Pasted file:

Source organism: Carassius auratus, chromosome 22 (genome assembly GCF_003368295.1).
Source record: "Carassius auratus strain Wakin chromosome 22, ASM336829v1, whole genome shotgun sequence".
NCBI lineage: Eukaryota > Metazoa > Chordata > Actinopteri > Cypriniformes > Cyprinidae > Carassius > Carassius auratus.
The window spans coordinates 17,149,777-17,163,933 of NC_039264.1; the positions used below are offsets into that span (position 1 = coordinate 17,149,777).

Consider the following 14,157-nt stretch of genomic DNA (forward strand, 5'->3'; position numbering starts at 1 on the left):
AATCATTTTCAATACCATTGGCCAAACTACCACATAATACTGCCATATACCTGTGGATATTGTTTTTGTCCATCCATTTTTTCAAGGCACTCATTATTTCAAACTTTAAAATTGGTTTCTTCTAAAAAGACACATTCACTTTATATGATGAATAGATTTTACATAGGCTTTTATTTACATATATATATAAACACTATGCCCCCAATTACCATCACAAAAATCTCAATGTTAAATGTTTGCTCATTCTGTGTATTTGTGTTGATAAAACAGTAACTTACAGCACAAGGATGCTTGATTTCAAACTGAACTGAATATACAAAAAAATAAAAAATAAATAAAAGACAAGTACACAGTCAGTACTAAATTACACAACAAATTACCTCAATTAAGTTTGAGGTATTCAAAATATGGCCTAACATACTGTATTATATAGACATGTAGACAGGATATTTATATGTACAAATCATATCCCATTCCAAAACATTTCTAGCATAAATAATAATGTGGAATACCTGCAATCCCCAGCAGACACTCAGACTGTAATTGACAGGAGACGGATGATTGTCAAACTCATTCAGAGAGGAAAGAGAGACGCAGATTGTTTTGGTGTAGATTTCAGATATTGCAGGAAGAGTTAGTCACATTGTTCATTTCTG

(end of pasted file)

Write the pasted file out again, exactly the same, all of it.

Source organism: Carassius auratus, chromosome 22 (genome assembly GCF_003368295.1).
Source record: "Carassius auratus strain Wakin chromosome 22, ASM336829v1, whole genome shotgun sequence".
NCBI lineage: Eukaryota > Metazoa > Chordata > Actinopteri > Cypriniformes > Cyprinidae > Carassius > Carassius auratus.
The window spans coordinates 17,149,777-17,163,933 of NC_039264.1; the positions used below are offsets into that span (position 1 = coordinate 17,149,777).

Consider the following 14,157-nt stretch of genomic DNA (forward strand, 5'->3'; position numbering starts at 1 on the left):
AATCATTTTCAATACCATTGGCCAAACTACCACATAATACTGCCATATACCTGTGGATATTGTTTTTGTCCATCCATTTTTTCAAGGCACTCATTATTTCAAACTTTAAAATTGGTTTCTTCTAAAAAGACACATTCACTTTATATGATGAATAGATTTTACATAGGCTTTTATTTACATATATATATAAACACTATGCCCCCAATTACCATCACAAAAATCTCAATGTTAAATGTTTGCTCATTCTGTGTATTTGTGTTGATAAAACAGTAACTTACAGCACAAGGATGCTTGATTTCAAACTGAACTGAATATACAAAAAAATAAAAAATAAATAAAAGACAAGTACACAGTCAGTACTAAATTACACAACAAATTACCTCAATTAAGTTTGAGGTATTCAAAATATGGCCTAACATACTGTATTATATAGACATGTAGACAGGATATTTATATGTACAAATCATATCCCATTCCAAAACATTTCTAGCATAAATAATAATGTGGAATACCTGCAATCCCCAGCAGACACTCAGACTGTAATTGACAGGAGACGGATGATTGTCAAACTCATTCAGAGAGGAAAGAGAGACGCAGATTGTTTTGGTGTAGATTTCAGATATTGCAGGAAGAGTTAGTCACATTGTTCATTTCTG